In the book Artificial Intelligence a Modern Approach 4th edition, the author claims that the A* algorithm is cost-optimal if the heuristic function is admissible (never overestimates the remaining true cost).

Additionally, if the heuristic is consistent (obeying the triangle inequality by using a neighboring node), the first time we reach the goal state, will be the optimal solution. Consistency can be best described by a triangle inequiality: h(n) < c(n, a, n') + h(n'), the heuristic of going from n to the goal h(n) is less than the sum of the actual cost of going from n to n' c(n, a, n'), and the heuristic of going from n' to the goal h(n'), where "a" denotes some action that takes the agent from n to n'.

My problem statement is to find the shortest path in terms of Euclidian distances on a 2-D grid with obstacles where the agent can move to any of the 8 available adjacent cells.

My algorithm is rather straightforward:

Create an object `Point` to denote a path
- It contains information such as:        
    1. current location
    2. list of past moves
    3. sum of total distance travelled (g)
    4. estimated future distance (h), which is the Euclidian distance between current location and the goal.
    5. f = g + h, the function to minimize, which is also what the priority queue compares Points on

Create a priority queue and put Point into it - the queue holds the best Point we have so far in terms g + h

Create a set of tuple of (row, column) pairs to mark grids as visited

In a while loop:

 - Get a Point curr from the priority queue

 - If curr is on the goal, return its path

Otherwise for all curr's successors:
- if the successor's current location hasn't been visited:
  - put the location tuple into the visited set, and put the successor into the priority queue

Here is an example of a path:


Clearly, this is not the optimal solution, as the path is longer than necessary. But why?

My heuristic seems standard, but it is not finding the optimal solution, let alone have the first arrival be optimal.

While debugging, I noticed that the reason it was not finding the optimal path was because the points on the optimal path were visited by "suboptimal" paths (paths that head toward the lower right before finding a way to cross the obstacle first). And this is difficult to avoid since the Euclidian distance will guide the search toward the lower right, right out the gate, which is a suboptimal path.

Euclidian distance obviously does not overestimate the cost, hence it satisfies the definition of admissibility.

Furthermore, I believe the heuristic is also consistent, as going to any neighboring point that is not on the straight line between the current point and the goal, will form a triangle, and will obey the triangle inequality. (Perhaps consistency needs to be satisfied when n' is on the straight line between n and the goal? In that case I believe it fails because h(n) = c(n, a, n') + h(n'))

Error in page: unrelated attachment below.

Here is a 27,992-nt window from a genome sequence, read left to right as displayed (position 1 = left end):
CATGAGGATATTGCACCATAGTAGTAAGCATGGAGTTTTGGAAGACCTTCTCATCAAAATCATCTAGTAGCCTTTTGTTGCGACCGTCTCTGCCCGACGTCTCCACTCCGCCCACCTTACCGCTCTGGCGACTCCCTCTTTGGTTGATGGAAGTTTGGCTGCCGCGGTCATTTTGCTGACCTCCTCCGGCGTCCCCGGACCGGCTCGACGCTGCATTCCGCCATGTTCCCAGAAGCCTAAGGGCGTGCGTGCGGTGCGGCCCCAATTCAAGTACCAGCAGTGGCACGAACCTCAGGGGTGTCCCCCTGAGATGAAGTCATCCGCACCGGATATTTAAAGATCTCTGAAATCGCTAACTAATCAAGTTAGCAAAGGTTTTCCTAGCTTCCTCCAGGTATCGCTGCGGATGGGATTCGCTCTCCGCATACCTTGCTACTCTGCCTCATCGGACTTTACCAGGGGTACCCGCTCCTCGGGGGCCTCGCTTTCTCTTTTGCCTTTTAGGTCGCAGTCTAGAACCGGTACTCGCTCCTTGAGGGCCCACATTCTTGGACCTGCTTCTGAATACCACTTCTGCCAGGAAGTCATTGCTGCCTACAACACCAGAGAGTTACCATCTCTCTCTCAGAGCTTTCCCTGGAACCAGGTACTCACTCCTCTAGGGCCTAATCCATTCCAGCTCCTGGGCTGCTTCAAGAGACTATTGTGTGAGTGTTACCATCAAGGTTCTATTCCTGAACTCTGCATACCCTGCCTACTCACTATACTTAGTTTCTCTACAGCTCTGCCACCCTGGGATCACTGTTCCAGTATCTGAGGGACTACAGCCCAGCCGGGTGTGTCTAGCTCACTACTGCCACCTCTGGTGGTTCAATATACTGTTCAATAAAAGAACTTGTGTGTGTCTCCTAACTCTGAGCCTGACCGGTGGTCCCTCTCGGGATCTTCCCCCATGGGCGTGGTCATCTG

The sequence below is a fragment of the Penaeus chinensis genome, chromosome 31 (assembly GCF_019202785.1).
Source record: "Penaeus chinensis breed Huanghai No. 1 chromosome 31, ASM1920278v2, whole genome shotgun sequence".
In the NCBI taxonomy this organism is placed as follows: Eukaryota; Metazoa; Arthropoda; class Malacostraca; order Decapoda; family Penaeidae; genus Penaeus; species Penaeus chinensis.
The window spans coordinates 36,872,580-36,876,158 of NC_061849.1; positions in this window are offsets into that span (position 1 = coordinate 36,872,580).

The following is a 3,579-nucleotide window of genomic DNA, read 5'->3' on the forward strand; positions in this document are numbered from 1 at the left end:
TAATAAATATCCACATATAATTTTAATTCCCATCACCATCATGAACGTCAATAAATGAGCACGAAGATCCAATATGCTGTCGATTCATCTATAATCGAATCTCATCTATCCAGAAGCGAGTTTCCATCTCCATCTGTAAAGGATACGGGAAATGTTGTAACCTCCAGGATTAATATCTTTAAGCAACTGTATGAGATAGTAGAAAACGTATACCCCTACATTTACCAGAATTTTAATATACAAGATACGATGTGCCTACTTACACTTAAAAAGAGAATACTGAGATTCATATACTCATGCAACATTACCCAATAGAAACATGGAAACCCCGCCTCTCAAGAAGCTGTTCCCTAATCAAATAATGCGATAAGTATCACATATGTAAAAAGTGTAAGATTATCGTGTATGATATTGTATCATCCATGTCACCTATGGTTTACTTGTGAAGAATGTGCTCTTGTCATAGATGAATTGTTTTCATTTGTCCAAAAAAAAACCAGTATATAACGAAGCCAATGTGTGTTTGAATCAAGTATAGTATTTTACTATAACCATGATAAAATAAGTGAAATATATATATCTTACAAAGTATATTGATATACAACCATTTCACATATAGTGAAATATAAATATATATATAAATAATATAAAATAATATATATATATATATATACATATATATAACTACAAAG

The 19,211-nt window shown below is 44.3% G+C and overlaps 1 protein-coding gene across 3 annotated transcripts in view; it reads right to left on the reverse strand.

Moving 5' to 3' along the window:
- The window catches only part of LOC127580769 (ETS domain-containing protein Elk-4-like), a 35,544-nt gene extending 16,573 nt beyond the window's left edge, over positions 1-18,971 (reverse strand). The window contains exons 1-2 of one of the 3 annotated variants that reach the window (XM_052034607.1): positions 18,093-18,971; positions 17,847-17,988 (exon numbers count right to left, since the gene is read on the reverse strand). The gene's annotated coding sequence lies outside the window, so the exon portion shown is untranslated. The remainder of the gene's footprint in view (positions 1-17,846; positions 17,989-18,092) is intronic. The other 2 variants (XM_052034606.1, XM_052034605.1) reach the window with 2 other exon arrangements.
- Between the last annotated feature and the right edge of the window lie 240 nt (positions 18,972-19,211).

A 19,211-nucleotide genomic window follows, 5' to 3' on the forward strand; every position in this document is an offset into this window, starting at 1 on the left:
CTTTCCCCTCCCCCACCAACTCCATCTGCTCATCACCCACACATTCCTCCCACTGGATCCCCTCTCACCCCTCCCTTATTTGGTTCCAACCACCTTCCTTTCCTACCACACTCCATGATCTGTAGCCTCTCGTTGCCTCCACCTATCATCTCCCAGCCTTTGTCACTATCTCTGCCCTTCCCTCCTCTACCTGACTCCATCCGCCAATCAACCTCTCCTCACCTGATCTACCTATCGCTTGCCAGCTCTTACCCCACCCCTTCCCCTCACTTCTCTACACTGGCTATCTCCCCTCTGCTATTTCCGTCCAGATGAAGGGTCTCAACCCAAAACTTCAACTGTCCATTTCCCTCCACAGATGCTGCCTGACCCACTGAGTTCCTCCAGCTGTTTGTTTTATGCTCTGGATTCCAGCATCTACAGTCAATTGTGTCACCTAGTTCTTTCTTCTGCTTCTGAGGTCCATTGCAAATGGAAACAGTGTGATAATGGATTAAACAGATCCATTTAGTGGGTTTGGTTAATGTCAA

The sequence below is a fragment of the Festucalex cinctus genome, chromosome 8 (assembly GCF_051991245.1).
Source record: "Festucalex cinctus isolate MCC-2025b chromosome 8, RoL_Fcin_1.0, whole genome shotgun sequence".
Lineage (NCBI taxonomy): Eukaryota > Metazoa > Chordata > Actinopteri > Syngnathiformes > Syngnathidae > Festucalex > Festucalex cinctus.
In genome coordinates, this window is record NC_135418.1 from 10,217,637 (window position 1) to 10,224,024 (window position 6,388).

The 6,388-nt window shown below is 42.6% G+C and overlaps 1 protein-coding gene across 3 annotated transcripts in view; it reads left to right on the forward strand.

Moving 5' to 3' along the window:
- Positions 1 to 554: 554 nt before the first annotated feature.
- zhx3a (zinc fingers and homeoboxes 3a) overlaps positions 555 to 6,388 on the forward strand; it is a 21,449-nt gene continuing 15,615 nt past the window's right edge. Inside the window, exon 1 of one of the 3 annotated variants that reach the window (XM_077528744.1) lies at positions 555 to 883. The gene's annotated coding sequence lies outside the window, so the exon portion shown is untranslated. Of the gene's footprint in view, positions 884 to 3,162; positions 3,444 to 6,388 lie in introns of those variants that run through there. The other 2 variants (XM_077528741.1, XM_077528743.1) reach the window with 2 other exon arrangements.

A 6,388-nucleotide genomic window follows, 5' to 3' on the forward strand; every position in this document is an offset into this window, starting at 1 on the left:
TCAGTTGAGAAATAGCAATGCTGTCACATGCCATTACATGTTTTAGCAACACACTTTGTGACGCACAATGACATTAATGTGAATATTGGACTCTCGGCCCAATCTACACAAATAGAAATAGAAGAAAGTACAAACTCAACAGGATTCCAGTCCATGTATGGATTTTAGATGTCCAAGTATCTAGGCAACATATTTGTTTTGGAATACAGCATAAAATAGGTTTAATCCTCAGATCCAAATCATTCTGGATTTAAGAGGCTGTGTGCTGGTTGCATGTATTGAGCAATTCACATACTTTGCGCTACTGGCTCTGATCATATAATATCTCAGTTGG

I modified the algorithm by changing the visited set into a map where the keys are location tuples (r, c), and values are current f values, and I will let a successor that is on a visited cell enter the queue only if it has a lower f value than the previous f value on the cell, and update the f value to be the current lower f value.

The algorithm successfully finds the path for this problem.

However, this algorithm fails for another puzzle where we're moving elements in an array based on some rules. As a result, I don't believe my understanding of A* algorithm is correct.

Could you let me know if my heuristic of Euclidian distance is admissible or consistent, and point out any other flaws that plague my reasoning?

  • $\begingroup$ It looks like your algorithm is considering a unit distance to any of its 8 adjacent cell, whether it be in diagonal or not. $\endgroup$
    – Nathaniel
    Jan 24, 2023 at 7:12
  • $\begingroup$ Yes, but the "unit distance" is not always 1; it is calculated via a get_euclidian_distance function that takes in two coordinates as inputs. $\endgroup$
    – user101998
    Jan 29, 2023 at 23:04

1 Answer 1


what is your formula for g? From your result it looks like amount of nodes visited.

That cost function will result in more extraneous diagonals. Because going diagonally down left followed by diagonally down right has the exact same cost as going down twice.

in particular at that turnaround assuming the node just before has cumulative cost of $g$ then the square just below has cost $g+1$ the node just down right has cost $g+1.4$, when both have explored their neighbors they both touch the square under the first one. The path going straight down will have cumulative cost $g + 2$ while the path with the bent will have cost $g + 2 * 1.4$. So after updating the path straight down should be the one preserved.

However if instead you scale de diagonal distance by (some approximation of) the square root of 2 compared to the orthogonal path. Then paths that avoid the zigzag diagonal will be more favorable.

  • $\begingroup$ My formula for g is the Euclidian distance traveled. In other words, it is a running total of each step traveled since the starting place. It is not the amount of nodes visited because that will give the diagonal path the same cost as a horizontal/vertical path. Since I am minimizing the distance traveled, I chose to use Euclidian distance to better capture it. You are right that zigzags are undesirable if horizontal/vertical paths will do the job, hence I am penalizing it by using Euclidian distance. $\endgroup$
    – user101998
    Jan 26, 2023 at 1:45

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